Investing

Cardtronics Sets Initial IPO Terms (CATM, DBD, NCR, TDC)

Cardtronics Inc. (NASDAQ:CATM) has set the initial range and terms for its IPO.  The company is indicated to sell 16.666 million shares of common stock at a price range of $14 to $16 per share, although half of the shares are from the company and half are from senior management and selling shareholders.  The underwriting group is rather large: Deutsche Bank, William Blair, Banc of America, JPMorgan, Piper Jaffray, and RBC Capital Markets.

Cardtronics, Inc. claims the world’s largest network of ATMs, with over 31,500 ATMs in merchant locations throughout the U.S., the U.K., and Mexico. Approximately 19,600 of the ATMs are Company-owned and 11,900 are merchant-owned. Over 9,500 of its Company-owned ATMs are under contract with well-known banks to place their logos on those machines and provide surcharge-free  access to their customers.  Cardtronics also operates the Allpoint network, which sells surcharge-free access to financial institutions that lack a significant ATM network.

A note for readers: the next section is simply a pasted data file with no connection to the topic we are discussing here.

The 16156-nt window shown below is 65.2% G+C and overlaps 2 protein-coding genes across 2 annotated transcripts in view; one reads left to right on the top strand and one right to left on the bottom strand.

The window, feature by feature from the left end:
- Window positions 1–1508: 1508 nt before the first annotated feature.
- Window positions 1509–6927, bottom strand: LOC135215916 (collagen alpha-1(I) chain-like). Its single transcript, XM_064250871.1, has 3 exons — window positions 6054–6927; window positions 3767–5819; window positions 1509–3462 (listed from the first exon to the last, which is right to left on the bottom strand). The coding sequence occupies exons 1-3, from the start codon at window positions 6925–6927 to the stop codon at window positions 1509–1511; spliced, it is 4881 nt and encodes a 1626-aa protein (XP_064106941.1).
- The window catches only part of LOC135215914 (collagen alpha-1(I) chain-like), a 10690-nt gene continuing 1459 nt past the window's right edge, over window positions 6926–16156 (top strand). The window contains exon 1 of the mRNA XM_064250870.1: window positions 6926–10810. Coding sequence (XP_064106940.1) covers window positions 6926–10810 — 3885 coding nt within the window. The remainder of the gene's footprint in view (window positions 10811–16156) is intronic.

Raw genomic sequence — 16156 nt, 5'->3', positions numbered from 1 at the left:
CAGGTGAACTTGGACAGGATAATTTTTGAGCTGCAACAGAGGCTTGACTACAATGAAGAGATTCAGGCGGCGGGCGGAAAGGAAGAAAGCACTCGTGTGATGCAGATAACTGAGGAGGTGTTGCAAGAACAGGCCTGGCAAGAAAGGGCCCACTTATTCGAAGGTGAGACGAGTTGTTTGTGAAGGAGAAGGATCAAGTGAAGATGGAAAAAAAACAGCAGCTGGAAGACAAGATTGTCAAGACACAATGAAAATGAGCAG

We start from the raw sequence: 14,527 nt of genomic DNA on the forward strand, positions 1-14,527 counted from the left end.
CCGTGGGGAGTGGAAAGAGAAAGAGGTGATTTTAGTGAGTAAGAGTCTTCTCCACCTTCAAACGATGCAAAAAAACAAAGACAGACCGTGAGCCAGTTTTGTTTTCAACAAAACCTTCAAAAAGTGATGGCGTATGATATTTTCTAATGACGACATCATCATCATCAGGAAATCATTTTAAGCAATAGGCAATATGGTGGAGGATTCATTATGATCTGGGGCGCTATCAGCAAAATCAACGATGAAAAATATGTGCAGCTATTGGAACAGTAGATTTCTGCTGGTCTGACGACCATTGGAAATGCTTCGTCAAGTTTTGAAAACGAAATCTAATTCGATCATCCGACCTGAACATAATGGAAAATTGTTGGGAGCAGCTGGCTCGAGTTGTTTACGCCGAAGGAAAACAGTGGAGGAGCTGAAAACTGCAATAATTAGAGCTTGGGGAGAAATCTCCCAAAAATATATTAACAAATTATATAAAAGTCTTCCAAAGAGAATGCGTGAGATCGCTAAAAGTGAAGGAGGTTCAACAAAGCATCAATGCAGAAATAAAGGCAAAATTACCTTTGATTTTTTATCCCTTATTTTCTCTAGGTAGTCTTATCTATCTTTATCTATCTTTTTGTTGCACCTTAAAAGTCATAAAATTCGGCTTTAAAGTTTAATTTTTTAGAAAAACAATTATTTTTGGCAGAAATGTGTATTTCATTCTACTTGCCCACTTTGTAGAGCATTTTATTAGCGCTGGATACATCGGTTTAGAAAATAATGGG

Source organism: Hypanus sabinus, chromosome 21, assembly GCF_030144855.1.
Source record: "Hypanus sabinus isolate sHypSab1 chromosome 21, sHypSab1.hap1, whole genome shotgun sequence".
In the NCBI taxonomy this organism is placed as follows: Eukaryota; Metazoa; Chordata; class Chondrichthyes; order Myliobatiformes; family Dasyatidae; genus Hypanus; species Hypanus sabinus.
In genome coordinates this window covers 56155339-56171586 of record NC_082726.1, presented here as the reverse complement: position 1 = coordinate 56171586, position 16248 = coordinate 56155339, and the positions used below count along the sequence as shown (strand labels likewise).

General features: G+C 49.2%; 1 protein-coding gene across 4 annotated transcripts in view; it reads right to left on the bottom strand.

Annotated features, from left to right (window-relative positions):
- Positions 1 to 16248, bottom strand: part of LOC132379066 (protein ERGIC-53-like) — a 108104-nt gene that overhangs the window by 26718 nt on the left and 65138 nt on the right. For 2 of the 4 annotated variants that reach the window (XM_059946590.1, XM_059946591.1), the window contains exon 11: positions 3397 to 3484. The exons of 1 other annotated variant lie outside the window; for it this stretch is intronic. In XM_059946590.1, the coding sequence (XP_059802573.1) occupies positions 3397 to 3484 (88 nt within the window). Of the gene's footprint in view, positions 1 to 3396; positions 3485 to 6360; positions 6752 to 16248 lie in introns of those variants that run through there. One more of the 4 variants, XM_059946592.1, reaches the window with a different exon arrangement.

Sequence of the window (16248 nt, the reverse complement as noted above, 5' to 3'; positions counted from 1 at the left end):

outside of the 7-Eleven loss revenues, the company generated pro forma revenues for the 12-months ended Dec. 31, 2006 of $439.3 million and for the 9-months ended Sept. 30, 2007 of $345.7 million.  But there is a difference between net and pro forma.  Excluding the pro forma effects of the 7-Eleven ATM Transaction, it generated revenues of $293.6 million for the year ended December 31, 2006 and $262.3 million for the 9-months ended September 30, 2007.

The first thing you would say is that this competes against Diebold, Inc. (NYSE:DBD), although the company uses their ATM’s and Diebold actually owns a tiny stake in the company.  Diebold is a primary maintenance vendor and Diebold is one of its key ATM suppliers, NCR (NYSE:NCR) is also a primary maintenance vendor and is also an ATM supplier to the company.

We had reviewed this for a potential special situation investing newsletter pick in the past around the filing, but Diebold couldn’t really be looked at as a back-door plays as it didn’t have a significant enough of a stake; and NCR was going through its own special situation in its spin-off of Teradata (NYSE:TDC).

We frequently send out more data to our open and free email distribution list, and we also cover similar situations in the special situation investing newsletter.

Jon C. Ogg
November 21, 2007

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